It has been 40 years since the Stanley Cup rested in a New York trophy case, the possession of the Rangers and such hockey legends as Muzz Patrick; his brother, Lynn; Alfie Pike; Babe Pratt, and Neil Colville.

Barring what, at this stage, would be a miracle, the cup soon will be back, the property of an 8-year-old band of newcomers known as the Islanders, featuring names like Denis Potvin, Bryan Trottier, Mike Bossy, Bob Bourne and Bill Smith.

It may be consigned here as early as Thursday, if the Islanders win game five from the Flyers in the Philadelphia Spectrum. If not, it figures to be anchored down here Saturday afternoon. The Islanders lead this best-of-seven series, 3-1, and both historical precedent and recent performance are solidly on their side.

Only once, in 1942, has a team overcome a 3-1 deficit in the final series to capture the cup. The Toronto Maple Leafs pulled that one off after losing the first three games to Detroit.

The Flyers, injury-riddled and defense-poor, do not seem capable of such a comeback. Coach Pat Quinn thought his club played its best game of the series Monday night, but the Flyers still wound up 5-2 losers, thanks to a lot of mental errors on the back line.

Jim Watson, the Flyers' best defenseman, aggravated a shoulder injury Saturday and is not expected to play again in this series. Bob Dailey, the No. 2 defender, has been playing despite shoulder problems and lacks his usual aggressiveness.

The healthy defensemen have been unable to match their capable play of the regular season, as the Islanders persistently pressure them. Moose Dupont has been pitiful, waving his stick at forwards who duck and race past. Norm Barnes, who replaced Watson, was repeatedly caught up ice Monday and was victimized on all three of the Islanders' third-period goals. Mike Busniuk has been outmuscled and Behn Wilson and Jack McIlhargey appear bewildered by the whole thing.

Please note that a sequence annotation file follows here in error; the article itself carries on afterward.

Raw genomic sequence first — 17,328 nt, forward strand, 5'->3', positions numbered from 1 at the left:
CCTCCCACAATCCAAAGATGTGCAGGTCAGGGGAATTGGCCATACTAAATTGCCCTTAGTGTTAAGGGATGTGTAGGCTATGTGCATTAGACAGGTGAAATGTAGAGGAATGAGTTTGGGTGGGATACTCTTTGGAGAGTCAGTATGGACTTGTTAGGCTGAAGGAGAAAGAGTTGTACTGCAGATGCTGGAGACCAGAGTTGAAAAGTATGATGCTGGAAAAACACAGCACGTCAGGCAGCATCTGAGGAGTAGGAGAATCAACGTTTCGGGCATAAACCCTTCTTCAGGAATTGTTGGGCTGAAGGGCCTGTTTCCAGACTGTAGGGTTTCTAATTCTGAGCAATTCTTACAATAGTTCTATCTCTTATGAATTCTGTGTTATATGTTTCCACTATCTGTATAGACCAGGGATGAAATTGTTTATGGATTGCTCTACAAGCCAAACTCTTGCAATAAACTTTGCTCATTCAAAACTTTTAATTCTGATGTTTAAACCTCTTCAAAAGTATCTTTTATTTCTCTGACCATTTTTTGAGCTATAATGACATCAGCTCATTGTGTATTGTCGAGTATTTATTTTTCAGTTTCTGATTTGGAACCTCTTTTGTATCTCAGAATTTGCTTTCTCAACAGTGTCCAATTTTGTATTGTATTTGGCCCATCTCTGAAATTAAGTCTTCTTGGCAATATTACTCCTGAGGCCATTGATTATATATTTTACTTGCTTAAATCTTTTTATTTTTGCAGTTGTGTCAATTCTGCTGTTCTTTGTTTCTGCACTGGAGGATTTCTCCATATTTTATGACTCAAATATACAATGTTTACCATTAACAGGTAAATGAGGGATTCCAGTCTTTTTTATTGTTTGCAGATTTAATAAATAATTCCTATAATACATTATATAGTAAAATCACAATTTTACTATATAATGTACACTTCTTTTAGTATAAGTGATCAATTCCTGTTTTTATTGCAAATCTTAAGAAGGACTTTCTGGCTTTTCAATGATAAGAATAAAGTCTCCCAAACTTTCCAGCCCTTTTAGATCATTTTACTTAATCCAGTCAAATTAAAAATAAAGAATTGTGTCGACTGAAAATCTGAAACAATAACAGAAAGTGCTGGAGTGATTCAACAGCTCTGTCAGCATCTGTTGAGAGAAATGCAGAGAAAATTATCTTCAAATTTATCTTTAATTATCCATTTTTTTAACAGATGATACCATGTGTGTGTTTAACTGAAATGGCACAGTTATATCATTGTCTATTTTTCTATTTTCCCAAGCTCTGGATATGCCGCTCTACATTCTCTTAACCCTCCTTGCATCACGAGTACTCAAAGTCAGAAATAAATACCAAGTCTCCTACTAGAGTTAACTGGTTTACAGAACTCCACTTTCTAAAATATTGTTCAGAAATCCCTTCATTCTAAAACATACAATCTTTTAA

Despite their obvious failings, the Flyers were not giving up, at least verbally. And the Islanders were taking care not to claim a victory that is not yet official.

"We always tend to make things difficult, so we'll just have to put our backs to the wall and win the next three games," said Flyer Captain Mel Bridgman. "The home-ice advantage seems to be an advantage and after we lost the first game at home, we knew we'd have to win one game in Long Island. It'll just have to be the sixth game."

"The last time I looked, it still took four games to win it," Quinn said. "We'll be ready emotionally Thursday. The trick is to control the emotion so you can execute. If I have any difficulty getting them up for the next game, I guess we should be investigated."

For the Islanders, capturing the cup will accomplish something even more important. It will forever remove from their uniforms that awful "choke" label of past years.

"Let me ask you a question," said Bourne, a leading candidate for the Conn Smythe Trophy as playoff MVP. "Everything we've heard about ourselves . . . how many years could you take it? I still feel the same now as I did after was won the first game. It isn't over."

"We're closer than we've ever been to the cup," Potvin said. "The first thing all of us have to realize is that we still have to win one more. You win the series with four victories. We've got three now. All the marbles are going to be on the next game."

"The two wins here were the big ones," Trottier said. "We won one in there; that's what we wanted to do, and we wanted a sweep here. We're achieving what we want to achieve."

"It takes four games to win the series and the game we have to win is the fourth one," said Coach Al Arbour. "Certainly, it's very nice winning now, but we still have a long way to go. We just play one game at a time and the next one is the one we're after."

Smith, the goalie in all 14 Islander playoff victories, has established a Stanley Cup record. No other goaltender ever won more than 12 in one year. Trottier, with 26 points, is just one away from the playoff record shared by Phil Esposito and Frank Mahovlich.

The Islanders, whose seven shorthanded goals established a Stanley Cup mark, have tied the power-play standard as well. Montreal set that record of 21 in 1965.